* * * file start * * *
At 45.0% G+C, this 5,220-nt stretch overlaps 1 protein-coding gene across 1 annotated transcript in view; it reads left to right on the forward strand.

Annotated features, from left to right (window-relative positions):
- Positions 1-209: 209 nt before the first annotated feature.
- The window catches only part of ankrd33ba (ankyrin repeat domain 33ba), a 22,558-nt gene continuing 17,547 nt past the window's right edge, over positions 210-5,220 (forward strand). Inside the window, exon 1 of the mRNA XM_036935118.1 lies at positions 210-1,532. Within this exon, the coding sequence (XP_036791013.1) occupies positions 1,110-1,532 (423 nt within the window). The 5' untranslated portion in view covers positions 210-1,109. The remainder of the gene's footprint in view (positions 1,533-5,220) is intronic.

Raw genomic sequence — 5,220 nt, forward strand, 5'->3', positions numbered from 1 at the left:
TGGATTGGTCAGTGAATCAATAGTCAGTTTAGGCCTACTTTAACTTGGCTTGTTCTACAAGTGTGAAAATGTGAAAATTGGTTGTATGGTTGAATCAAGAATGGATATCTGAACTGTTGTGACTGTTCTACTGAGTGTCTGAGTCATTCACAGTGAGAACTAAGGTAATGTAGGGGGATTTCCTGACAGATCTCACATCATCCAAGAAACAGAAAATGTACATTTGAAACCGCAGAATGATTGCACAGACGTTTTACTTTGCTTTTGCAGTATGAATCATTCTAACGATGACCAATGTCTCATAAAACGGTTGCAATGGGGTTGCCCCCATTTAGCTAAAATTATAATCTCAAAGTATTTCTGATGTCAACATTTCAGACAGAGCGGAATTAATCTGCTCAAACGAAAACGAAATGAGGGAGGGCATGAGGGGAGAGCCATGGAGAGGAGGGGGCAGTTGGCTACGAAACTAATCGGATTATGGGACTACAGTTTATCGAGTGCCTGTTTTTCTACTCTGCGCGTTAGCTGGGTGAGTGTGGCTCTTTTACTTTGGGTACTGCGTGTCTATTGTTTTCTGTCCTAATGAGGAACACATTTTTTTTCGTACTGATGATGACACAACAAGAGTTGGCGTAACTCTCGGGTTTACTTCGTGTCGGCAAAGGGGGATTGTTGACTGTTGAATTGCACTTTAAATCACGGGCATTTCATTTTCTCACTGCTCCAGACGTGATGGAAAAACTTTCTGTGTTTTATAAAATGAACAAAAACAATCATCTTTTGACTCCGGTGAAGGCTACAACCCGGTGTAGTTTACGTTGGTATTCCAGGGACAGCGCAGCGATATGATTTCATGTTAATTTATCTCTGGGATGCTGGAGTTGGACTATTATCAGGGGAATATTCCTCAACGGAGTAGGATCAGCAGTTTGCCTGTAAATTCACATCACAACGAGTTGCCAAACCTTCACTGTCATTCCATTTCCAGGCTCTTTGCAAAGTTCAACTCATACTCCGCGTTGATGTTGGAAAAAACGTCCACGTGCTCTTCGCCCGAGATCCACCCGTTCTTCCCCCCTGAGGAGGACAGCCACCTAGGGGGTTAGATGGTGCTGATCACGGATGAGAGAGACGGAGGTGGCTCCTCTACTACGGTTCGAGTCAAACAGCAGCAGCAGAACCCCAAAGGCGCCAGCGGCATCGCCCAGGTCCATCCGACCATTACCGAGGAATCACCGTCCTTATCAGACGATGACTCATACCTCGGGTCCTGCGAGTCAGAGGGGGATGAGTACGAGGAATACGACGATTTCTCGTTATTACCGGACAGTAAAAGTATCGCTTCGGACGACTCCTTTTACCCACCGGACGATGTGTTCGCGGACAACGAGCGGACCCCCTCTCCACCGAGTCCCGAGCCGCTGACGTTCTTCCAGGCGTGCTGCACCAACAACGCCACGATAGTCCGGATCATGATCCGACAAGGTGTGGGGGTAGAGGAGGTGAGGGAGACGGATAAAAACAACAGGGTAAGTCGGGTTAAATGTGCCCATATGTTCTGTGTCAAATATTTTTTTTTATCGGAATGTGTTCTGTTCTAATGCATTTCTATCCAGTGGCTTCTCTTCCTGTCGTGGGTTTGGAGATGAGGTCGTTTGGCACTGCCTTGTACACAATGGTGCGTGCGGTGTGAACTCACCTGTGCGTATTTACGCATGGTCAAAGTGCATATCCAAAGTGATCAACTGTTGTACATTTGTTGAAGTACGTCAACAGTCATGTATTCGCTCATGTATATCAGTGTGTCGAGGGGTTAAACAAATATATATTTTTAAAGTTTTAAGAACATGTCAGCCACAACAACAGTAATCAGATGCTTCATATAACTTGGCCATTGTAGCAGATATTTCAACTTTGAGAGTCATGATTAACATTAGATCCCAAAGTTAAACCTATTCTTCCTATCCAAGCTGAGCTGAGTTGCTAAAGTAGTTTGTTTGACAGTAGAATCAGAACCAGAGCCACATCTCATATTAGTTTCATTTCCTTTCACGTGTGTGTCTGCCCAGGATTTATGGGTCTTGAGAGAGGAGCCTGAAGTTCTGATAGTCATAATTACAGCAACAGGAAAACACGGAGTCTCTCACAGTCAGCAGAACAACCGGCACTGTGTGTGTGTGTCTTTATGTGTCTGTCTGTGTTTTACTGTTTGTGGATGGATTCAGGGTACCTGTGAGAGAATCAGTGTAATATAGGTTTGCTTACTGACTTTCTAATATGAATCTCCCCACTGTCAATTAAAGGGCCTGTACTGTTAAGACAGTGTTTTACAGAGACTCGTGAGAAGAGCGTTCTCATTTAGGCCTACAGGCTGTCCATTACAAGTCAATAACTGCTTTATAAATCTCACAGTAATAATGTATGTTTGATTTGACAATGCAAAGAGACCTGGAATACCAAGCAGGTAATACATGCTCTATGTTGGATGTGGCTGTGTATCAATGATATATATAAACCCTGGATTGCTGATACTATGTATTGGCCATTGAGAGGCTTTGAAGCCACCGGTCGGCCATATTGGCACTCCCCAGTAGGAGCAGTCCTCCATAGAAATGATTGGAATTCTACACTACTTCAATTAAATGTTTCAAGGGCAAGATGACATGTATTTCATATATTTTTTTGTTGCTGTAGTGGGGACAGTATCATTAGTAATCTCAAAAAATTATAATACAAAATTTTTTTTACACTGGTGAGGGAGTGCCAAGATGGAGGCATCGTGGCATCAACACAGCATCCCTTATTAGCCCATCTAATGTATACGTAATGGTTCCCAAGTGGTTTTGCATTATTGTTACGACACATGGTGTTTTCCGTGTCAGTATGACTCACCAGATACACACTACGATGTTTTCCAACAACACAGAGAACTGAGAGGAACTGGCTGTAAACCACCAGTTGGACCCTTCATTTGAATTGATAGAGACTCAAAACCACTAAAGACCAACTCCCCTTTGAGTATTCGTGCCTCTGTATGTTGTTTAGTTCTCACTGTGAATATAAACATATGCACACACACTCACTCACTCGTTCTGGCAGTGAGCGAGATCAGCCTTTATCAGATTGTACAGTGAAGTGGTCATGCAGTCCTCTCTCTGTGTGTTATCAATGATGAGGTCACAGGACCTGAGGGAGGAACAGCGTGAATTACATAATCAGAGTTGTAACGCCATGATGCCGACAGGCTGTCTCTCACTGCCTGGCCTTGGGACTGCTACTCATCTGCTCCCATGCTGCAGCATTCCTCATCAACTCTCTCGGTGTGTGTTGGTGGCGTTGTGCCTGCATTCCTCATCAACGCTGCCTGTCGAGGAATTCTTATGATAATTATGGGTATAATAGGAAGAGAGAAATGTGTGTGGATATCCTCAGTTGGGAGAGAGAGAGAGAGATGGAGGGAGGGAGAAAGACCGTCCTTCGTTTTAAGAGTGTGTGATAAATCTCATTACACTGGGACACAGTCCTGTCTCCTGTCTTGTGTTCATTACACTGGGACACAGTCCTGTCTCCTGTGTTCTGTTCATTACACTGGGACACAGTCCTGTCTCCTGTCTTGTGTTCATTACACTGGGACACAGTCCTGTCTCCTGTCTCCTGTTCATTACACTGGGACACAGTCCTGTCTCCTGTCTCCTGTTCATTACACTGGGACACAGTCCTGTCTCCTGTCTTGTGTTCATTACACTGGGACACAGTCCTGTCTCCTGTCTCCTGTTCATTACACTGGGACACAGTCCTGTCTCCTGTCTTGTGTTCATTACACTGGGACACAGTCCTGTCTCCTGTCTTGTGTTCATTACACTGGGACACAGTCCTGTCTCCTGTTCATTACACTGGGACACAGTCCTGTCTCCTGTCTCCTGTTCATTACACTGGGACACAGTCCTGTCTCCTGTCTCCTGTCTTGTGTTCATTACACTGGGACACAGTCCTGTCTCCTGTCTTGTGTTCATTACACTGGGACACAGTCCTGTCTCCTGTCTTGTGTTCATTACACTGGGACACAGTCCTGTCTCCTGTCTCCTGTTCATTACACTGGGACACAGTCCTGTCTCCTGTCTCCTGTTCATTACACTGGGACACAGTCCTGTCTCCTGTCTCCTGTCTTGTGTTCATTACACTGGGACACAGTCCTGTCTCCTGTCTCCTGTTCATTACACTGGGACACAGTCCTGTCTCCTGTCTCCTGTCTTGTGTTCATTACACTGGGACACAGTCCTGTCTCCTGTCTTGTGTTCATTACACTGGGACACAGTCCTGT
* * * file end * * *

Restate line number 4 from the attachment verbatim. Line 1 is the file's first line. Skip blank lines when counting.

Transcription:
- The window catches only part of ankrd33ba (ankyrin repeat domain 33ba), a 22,558-nt gene continuing 17,547 nt past the window's right edge, over positions 210-5,220 (forward strand). Inside the window, exon 1 of the mRNA XM_036935118.1 lies at positions 210-1,532. Within this exon, the coding sequence (XP_036791013.1) occupies positions 1,110-1,532 (423 nt within the window). The 5' untranslated portion in view covers positions 210-1,109. The remainder of the gene's footprint in view (positions 1,533-5,220) is intronic.